French government gives in to prere from the street
The only one and a half years ago proudly as "great progress for our legal system" the law presented by the french government to strengthen the presumption of innocence and the rights of victims has already had to be revised: after the police and gendarmerie – the latter despite a ban on demonstrations, because the gendarmerie corps is part of the military- have become increasingly concerned about the "mountains of paperwork", in early january, the jospin government proposed a revision of the law, in response to the complaints that the new law had imposed on them and their ability to leverage their complaints in the media. The revision is expected to pass the national council before the end of the month and is being hailed by the human rights league, a judges’ union and numerous lawyers as a "opportunistic jerk" the government and "hollowing out the fundamental rights of citizens of the state" criticized. In particular, the rights of young french people from the urban periphery seem to be the primary target of a considerable number of new takedowns (the numbers that scare).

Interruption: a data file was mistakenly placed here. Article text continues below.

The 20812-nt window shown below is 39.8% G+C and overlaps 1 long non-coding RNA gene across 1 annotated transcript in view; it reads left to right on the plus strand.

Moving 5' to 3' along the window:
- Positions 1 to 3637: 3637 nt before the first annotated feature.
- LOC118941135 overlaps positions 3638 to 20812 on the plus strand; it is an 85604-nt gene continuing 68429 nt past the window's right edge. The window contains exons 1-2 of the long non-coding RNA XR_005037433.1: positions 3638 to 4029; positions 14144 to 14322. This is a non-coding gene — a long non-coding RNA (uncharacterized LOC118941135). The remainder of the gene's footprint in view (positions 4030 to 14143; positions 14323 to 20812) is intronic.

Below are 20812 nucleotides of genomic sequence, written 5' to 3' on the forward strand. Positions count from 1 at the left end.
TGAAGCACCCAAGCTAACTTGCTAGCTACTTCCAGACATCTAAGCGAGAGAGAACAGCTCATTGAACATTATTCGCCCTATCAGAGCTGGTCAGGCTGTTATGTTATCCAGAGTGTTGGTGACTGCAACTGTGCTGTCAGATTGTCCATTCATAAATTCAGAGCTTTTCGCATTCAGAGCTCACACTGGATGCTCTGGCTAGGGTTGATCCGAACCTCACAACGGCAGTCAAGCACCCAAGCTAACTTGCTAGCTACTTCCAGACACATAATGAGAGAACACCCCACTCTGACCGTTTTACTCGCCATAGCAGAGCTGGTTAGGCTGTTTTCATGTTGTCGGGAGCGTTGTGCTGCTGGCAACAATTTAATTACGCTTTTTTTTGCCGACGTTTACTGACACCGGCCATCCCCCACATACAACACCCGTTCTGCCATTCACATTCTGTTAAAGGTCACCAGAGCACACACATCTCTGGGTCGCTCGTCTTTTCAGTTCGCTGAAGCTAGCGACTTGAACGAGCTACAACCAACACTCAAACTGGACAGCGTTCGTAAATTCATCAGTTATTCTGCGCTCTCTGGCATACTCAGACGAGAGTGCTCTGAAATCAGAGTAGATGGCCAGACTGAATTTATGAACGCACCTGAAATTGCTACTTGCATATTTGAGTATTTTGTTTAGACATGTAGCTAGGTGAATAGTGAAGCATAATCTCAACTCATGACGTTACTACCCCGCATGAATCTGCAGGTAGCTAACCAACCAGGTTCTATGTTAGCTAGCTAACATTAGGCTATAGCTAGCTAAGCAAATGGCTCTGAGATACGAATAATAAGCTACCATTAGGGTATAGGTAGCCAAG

"The gangster bosses from the suburbs must be made to understand that there is nothing left to laugh about for them now," the socialist member of parliament, julien dray, said at the presentation of the revision to the national council. Mr. Dray had been commissioned by prime minister jospin to amend the law on the strengthening of the presumption of innocence of 15 december 2006. June 2000 and to evaluate its implementation in practice.